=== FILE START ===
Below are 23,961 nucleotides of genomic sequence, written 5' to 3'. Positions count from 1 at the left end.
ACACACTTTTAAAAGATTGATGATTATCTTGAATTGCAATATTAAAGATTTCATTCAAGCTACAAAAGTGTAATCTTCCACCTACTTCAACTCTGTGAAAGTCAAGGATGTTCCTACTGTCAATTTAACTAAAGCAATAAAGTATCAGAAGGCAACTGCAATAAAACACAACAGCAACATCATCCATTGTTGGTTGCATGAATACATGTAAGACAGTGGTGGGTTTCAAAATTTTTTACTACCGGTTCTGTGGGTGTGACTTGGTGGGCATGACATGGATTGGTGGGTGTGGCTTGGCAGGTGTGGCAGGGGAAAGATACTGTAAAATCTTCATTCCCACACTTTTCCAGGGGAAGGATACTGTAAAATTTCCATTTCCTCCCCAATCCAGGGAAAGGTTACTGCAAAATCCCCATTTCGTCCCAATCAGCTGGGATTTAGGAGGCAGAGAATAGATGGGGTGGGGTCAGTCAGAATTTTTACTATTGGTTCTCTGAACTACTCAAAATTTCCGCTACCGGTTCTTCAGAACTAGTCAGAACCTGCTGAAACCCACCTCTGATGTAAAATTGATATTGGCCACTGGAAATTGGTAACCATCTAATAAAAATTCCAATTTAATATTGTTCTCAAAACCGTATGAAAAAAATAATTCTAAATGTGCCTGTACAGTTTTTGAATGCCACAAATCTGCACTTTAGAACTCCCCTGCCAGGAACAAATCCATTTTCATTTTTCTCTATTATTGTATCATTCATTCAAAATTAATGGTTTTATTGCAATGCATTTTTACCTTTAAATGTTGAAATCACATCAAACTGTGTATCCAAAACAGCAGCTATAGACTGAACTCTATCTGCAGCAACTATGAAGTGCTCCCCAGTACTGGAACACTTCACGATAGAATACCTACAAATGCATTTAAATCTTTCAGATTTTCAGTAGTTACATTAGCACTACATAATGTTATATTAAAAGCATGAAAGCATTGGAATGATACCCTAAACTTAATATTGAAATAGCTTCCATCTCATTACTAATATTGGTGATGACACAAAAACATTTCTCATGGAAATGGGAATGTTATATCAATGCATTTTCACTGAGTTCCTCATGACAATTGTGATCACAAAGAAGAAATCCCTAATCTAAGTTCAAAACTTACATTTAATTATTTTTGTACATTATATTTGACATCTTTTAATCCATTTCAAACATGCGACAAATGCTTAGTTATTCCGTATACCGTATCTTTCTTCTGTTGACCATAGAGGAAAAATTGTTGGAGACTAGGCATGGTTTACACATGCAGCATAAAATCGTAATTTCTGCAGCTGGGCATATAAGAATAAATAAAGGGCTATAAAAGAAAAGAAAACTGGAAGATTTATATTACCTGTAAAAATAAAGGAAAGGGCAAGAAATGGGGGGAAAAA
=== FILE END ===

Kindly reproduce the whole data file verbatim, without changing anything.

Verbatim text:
Below are 23,961 nucleotides of genomic sequence, written 5' to 3'. Positions count from 1 at the left end.
ACACACTTTTAAAAGATTGATGATTATCTTGAATTGCAATATTAAAGATTTCATTCAAGCTACAAAAGTGTAATCTTCCACCTACTTCAACTCTGTGAAAGTCAAGGATGTTCCTACTGTCAATTTAACTAAAGCAATAAAGTATCAGAAGGCAACTGCAATAAAACACAACAGCAACATCATCCATTGTTGGTTGCATGAATACATGTAAGACAGTGGTGGGTTTCAAAATTTTTTACTACCGGTTCTGTGGGTGTGACTTGGTGGGCATGACATGGATTGGTGGGTGTGGCTTGGCAGGTGTGGCAGGGGAAAGATACTGTAAAATCTTCATTCCCACACTTTTCCAGGGGAAGGATACTGTAAAATTTCCATTTCCTCCCCAATCCAGGGAAAGGTTACTGCAAAATCCCCATTTCGTCCCAATCAGCTGGGATTTAGGAGGCAGAGAATAGATGGGGTGGGGTCAGTCAGAATTTTTACTATTGGTTCTCTGAACTACTCAAAATTTCCGCTACCGGTTCTTCAGAACTAGTCAGAACCTGCTGAAACCCACCTCTGATGTAAAATTGATATTGGCCACTGGAAATTGGTAACCATCTAATAAAAATTCCAATTTAATATTGTTCTCAAAACCGTATGAAAAAAATAATTCTAAATGTGCCTGTACAGTTTTTGAATGCCACAAATCTGCACTTTAGAACTCCCCTGCCAGGAACAAATCCATTTTCATTTTTCTCTATTATTGTATCATTCATTCAAAATTAATGGTTTTATTGCAATGCATTTTTACCTTTAAATGTTGAAATCACATCAAACTGTGTATCCAAAACAGCAGCTATAGACTGAACTCTATCTGCAGCAACTATGAAGTGCTCCCCAGTACTGGAACACTTCACGATAGAATACCTACAAATGCATTTAAATCTTTCAGATTTTCAGTAGTTACATTAGCACTACATAATGTTATATTAAAAGCATGAAAGCATTGGAATGATACCCTAAACTTAATATTGAAATAGCTTCCATCTCATTACTAATATTGGTGATGACACAAAAACATTTCTCATGGAAATGGGAATGTTATATCAATGCATTTTCACTGAGTTCCTCATGACAATTGTGATCACAAAGAAGAAATCCCTAATCTAAGTTCAAAACTTACATTTAATTATTTTTGTACATTATATTTGACATCTTTTAATCCATTTCAAACATGCGACAAATGCTTAGTTATTCCGTATACCGTATCTTTCTTCTGTTGACCATAGAGGAAAAATTGTTGGAGACTAGGCATGGTTTACACATGCAGCATAAAATCGTAATTTCTGCAGCTGGGCATATAAGAATAAATAAAGGGCTATAAAAGAAAAGAAAACTGGAAGATTTATATTACCTGTAAAAATAAAGGAAAGGGCAAGAAATGGGGGGAAAAA